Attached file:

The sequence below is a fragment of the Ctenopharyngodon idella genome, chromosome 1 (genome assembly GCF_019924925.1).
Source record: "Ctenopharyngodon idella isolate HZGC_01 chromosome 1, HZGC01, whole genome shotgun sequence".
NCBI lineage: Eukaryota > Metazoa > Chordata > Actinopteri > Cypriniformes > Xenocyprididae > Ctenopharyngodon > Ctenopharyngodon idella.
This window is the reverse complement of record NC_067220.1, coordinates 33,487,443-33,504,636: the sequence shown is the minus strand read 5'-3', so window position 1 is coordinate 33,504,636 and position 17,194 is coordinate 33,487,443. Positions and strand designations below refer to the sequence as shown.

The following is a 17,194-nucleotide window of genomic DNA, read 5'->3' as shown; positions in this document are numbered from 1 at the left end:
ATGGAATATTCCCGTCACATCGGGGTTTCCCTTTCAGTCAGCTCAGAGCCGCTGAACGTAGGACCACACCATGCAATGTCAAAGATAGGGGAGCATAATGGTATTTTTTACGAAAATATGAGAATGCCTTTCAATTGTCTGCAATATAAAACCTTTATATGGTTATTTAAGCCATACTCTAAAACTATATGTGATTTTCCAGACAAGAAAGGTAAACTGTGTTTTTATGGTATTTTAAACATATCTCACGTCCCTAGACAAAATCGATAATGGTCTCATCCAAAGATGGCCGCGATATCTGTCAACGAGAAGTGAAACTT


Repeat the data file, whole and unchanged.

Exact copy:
The sequence below is a fragment of the Ctenopharyngodon idella genome, chromosome 1 (genome assembly GCF_019924925.1).
Source record: "Ctenopharyngodon idella isolate HZGC_01 chromosome 1, HZGC01, whole genome shotgun sequence".
NCBI lineage: Eukaryota > Metazoa > Chordata > Actinopteri > Cypriniformes > Xenocyprididae > Ctenopharyngodon > Ctenopharyngodon idella.
This window is the reverse complement of record NC_067220.1, coordinates 33,487,443-33,504,636: the sequence shown is the minus strand read 5'-3', so window position 1 is coordinate 33,504,636 and position 17,194 is coordinate 33,487,443. Positions and strand designations below refer to the sequence as shown.

The following is a 17,194-nucleotide window of genomic DNA, read 5'->3' as shown; positions in this document are numbered from 1 at the left end:
ATGGAATATTCCCGTCACATCGGGGTTTCCCTTTCAGTCAGCTCAGAGCCGCTGAACGTAGGACCACACCATGCAATGTCAAAGATAGGGGAGCATAATGGTATTTTTTACGAAAATATGAGAATGCCTTTCAATTGTCTGCAATATAAAACCTTTATATGGTTATTTAAGCCATACTCTAAAACTATATGTGATTTTCCAGACAAGAAAGGTAAACTGTGTTTTTATGGTATTTTAAACATATCTCACGTCCCTAGACAAAATCGATAATGGTCTCATCCAAAGATGGCCGCGATATCTGTCAACGAGAAGTGAAACTT